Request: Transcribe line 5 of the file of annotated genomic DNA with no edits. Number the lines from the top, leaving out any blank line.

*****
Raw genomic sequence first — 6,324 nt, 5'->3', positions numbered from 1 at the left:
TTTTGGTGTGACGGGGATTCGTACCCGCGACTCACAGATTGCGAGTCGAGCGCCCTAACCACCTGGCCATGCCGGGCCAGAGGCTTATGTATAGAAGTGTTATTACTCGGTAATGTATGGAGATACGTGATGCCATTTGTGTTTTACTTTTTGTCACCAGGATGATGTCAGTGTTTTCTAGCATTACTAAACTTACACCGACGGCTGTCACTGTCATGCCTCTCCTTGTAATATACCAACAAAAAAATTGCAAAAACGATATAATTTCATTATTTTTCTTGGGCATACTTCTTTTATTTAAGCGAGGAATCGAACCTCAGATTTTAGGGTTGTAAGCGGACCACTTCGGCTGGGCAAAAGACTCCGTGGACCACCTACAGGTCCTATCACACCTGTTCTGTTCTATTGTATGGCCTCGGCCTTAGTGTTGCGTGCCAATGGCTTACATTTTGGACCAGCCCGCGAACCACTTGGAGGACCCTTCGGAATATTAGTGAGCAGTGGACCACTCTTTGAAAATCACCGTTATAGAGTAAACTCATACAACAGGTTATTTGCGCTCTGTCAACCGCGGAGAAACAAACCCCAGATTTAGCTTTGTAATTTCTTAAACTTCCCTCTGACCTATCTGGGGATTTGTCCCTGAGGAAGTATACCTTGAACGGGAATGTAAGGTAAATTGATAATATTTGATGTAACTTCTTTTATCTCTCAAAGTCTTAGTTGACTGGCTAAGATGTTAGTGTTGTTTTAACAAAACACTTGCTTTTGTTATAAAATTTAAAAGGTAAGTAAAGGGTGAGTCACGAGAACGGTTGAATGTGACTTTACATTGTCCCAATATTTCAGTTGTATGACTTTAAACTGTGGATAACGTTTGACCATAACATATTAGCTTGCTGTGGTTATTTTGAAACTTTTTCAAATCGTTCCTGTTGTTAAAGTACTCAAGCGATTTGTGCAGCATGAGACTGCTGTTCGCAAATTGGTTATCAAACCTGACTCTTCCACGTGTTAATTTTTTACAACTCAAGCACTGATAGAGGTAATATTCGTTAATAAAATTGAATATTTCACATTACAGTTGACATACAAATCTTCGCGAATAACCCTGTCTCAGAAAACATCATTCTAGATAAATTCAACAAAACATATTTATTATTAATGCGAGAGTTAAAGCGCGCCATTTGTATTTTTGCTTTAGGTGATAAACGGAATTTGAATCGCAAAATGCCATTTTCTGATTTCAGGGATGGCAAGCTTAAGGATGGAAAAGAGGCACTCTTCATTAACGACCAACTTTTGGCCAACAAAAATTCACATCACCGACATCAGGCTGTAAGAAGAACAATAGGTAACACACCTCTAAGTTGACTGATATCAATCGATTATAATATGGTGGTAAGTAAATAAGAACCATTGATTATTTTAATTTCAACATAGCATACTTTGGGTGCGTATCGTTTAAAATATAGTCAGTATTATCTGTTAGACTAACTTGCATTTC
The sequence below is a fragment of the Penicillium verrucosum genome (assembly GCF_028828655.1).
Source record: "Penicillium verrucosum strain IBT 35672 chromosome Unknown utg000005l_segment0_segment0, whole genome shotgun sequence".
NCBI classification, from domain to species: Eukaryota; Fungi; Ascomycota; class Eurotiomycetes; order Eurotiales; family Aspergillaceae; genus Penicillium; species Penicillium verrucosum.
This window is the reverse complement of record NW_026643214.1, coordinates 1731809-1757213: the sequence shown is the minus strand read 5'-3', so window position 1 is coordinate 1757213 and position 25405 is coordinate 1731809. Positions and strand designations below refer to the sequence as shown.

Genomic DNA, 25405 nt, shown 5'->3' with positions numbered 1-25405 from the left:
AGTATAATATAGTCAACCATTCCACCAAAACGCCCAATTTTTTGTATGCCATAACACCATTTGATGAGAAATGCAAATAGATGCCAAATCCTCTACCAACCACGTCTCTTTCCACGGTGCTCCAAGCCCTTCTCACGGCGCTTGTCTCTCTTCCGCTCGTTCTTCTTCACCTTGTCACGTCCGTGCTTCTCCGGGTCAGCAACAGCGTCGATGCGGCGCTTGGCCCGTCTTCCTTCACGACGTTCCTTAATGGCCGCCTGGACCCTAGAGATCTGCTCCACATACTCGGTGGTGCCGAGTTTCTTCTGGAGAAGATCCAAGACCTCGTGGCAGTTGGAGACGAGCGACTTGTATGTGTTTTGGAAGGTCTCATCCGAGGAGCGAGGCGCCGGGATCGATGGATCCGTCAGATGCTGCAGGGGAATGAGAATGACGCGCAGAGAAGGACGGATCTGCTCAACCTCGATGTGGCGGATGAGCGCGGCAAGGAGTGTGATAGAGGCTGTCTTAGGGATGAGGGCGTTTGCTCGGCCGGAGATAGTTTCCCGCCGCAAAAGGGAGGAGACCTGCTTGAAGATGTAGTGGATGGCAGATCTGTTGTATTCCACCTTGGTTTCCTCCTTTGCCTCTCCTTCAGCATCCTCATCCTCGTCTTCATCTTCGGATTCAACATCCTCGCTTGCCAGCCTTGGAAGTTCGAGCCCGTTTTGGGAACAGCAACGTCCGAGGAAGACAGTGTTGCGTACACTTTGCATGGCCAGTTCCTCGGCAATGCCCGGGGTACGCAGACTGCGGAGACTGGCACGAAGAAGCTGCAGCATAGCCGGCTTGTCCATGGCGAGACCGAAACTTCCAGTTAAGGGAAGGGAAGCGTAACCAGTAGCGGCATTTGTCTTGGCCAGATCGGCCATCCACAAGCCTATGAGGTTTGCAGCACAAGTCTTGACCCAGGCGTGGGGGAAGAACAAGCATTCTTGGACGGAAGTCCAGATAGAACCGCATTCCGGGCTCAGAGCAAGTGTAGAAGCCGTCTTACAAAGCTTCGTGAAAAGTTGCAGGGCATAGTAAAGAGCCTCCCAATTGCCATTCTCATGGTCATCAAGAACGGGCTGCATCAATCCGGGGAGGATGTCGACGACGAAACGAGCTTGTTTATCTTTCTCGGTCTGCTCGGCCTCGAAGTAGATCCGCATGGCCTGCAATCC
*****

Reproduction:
NCBI classification, from domain to species: Eukaryota; Fungi; Ascomycota; class Eurotiomycetes; order Eurotiales; family Aspergillaceae; genus Penicillium; species Penicillium verrucosum.